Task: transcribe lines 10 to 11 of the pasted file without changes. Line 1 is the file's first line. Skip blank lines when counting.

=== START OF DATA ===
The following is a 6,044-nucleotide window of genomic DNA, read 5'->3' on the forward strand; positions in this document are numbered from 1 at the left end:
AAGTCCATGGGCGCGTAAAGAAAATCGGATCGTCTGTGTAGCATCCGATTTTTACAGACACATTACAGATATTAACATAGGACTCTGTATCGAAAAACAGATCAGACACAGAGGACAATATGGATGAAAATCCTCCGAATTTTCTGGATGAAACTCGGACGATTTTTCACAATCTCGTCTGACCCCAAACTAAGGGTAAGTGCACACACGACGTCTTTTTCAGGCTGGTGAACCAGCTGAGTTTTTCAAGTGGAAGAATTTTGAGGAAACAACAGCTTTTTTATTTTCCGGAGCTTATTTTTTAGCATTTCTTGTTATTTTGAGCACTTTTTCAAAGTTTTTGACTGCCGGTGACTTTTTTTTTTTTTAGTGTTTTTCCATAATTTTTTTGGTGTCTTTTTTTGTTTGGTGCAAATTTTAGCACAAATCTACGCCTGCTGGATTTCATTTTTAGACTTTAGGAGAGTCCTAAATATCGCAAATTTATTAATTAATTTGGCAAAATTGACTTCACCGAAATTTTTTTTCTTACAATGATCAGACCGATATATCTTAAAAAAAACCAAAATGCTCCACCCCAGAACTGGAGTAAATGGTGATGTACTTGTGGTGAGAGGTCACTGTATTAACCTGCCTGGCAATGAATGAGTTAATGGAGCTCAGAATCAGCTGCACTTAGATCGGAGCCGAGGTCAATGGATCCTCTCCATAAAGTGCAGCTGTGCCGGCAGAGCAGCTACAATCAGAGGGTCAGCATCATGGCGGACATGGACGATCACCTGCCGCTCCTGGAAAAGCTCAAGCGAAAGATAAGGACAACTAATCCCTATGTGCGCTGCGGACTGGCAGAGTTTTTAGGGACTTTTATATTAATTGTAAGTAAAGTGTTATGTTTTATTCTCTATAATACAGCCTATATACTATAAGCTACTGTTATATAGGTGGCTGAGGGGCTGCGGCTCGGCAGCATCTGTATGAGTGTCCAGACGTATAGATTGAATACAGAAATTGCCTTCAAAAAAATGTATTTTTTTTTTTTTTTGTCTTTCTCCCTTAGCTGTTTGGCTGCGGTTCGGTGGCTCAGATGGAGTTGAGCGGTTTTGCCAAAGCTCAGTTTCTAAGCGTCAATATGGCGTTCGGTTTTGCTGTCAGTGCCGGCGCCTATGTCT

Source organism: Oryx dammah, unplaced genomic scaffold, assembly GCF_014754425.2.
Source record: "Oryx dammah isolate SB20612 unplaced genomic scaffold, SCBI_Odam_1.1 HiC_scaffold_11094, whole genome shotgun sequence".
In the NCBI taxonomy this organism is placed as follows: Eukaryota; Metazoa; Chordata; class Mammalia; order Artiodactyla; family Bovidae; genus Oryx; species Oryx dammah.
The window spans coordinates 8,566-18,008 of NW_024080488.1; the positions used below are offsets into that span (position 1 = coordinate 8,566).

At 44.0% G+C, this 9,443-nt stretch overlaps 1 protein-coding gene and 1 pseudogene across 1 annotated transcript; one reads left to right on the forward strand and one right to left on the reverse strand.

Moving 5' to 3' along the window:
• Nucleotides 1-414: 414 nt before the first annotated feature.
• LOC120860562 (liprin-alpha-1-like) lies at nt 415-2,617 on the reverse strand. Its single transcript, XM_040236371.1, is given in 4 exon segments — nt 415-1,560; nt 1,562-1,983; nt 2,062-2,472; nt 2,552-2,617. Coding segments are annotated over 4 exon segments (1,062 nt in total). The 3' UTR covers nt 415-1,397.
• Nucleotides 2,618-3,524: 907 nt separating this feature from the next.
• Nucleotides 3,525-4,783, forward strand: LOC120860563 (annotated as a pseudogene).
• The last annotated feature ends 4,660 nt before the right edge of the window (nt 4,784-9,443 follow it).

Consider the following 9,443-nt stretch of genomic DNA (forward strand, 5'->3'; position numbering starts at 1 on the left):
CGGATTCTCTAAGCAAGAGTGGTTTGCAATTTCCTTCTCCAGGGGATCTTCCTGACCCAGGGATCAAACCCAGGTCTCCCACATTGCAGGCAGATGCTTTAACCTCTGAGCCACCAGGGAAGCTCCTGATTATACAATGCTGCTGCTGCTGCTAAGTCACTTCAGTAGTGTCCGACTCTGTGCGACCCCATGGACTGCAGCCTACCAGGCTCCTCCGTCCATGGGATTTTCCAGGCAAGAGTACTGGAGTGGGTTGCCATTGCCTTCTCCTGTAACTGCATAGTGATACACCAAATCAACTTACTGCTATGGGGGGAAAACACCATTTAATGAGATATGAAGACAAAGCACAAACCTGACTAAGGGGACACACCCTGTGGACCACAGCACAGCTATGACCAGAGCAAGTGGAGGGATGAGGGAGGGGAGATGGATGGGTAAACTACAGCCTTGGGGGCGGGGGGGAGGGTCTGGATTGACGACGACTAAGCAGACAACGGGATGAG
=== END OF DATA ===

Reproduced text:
• LOC120860562 (liprin-alpha-1-like) lies at nt 415-2,617 on the reverse strand. Its single transcript, XM_040236371.1, is given in 4 exon segments — nt 415-1,560; nt 1,562-1,983; nt 2,062-2,472; nt 2,552-2,617. Coding segments are annotated over 4 exon segments (1,062 nt in total). The 3' UTR covers nt 415-1,397.
• Nucleotides 2,618-3,524: 907 nt separating this feature from the next.